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Nickels and Dimes in Parsons

By Rachelle Davis

Ben Long
Benjamin Franklin Long, III, third-generation store owner of Long's Store in Parsons. Photograph by Michael Keller.

First Street in Parsons once boasted a wealth of thriving, independent merchants. Today, Long's store is one of the very few businesses that survives, thanks to the determination of the Long family and, ironically, to the heartbreaking flood of 1985.

Known locally as Long's, the B.F. Long & Company 5&10 Store has held a prominent place at 331 First Street since 1924. That's when founder Benjamin Franklin Long, Sr., moved the business from nearby Walnut Street, where he first opened up the shop two years earlier.

Benjamin Franklin Long, Jr., and his wife Lela ran the store for more than half of its life. The store had provided a good living for them and their four children, but in 1984, they decided to retire. They had signed the business over to their son Benjamin Franklin Long, III, in 1977, but he had never actually worked in the store. In 1984, Ben was employed as a car salesman for Lambert's Chevrolet-Oldsmobile, and he says that taking over the store didn't seem feasible. "I didn't see how I could make a living at it," Ben says today. "At that time, I thought it had gone downhill, and distributors were going out." Without a commitment from Ben, his parents decided to reduce their inventory and close up shop. Long's shut down in the fall of 1984.

Then came the flood on November 4, 1985. [See "Looking Back Ten Years Later: The Flood of '85," by Todd L. Newmark; Fall 1995]. It nearly destroyed Ben's home, and it heavily damaged the car dealership where he worked. His parents' home on Fork Mountain was out of the floodplain, but the old store suffered heavy damage. Floodwaters forced it off of its foundation and filled it with mud; any remaining merchandise had to be discarded. Like a number of other damaged structures in Parsons, Long's bore the big red letters that federal officials used to mark buildings slated for demolition.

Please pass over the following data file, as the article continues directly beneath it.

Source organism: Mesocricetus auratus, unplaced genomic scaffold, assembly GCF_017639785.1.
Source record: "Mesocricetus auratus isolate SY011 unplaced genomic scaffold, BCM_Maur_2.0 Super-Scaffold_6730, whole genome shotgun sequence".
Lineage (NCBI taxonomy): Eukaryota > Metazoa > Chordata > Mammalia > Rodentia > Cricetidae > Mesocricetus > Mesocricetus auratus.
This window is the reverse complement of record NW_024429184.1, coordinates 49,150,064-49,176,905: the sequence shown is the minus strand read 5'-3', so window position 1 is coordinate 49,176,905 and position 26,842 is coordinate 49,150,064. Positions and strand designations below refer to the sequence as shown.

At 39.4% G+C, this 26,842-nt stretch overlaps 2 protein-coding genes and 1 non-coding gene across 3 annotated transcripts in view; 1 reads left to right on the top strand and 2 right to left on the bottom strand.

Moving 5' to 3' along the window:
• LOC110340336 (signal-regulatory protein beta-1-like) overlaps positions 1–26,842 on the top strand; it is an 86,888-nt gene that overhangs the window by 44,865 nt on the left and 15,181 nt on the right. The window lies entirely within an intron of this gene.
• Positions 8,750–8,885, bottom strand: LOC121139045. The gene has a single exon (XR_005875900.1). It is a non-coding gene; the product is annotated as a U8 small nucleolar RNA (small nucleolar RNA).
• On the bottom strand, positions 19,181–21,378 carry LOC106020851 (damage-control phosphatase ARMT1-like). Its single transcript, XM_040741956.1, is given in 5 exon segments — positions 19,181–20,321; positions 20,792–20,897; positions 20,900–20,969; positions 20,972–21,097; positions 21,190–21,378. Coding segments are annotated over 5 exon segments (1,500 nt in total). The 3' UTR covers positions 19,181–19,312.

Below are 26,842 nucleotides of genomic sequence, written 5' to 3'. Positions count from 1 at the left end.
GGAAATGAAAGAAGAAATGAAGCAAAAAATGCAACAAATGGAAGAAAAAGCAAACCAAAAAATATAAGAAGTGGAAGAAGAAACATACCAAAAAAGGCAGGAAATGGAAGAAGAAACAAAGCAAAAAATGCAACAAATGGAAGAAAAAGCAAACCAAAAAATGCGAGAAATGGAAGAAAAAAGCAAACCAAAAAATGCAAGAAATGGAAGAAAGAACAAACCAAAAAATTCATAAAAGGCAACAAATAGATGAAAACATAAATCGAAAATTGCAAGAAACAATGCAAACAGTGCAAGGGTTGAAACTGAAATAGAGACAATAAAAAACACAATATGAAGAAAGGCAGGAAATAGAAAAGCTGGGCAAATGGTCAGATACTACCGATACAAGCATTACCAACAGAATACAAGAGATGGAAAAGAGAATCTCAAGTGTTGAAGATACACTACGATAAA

Ben spent that November through the following March repairing his house, and he returned to selling cars at Lambert's in April. He hadn't given the store much thought, but he recalls clearly the conversation that initiated his change of heart.

"It was so deplorable," he says. "They had condemned the building. I went up to the courthouse, and the man handed me the paper. He said, 'All you have to do is sign this paper, and we'll tear it down. It won't cost you a penny.'

"I sat there with the pen in my hand for what seemed like ever so long, and he said, 'Well, sign it.'

"I said, 'I just can't,' and I tossed it back to him.

"He said, 'Well, you'll just have to pay yourself to tear it down later.'

"And I said, 'Well, so be it. I can't let it go like that.' The flood changed my mind. It made me realize that money's not everything. I just was determined at that point I was going to make it work."

It took a year of hard labor, but by October 1987, the B.F. Long & Company 5&10 Store was open for business again, with the third Ben Long minding the store.

You can read the rest of this article in the Fall 2002 issue of Goldenseal, available in bookstores, libraries or direct from Goldenseal.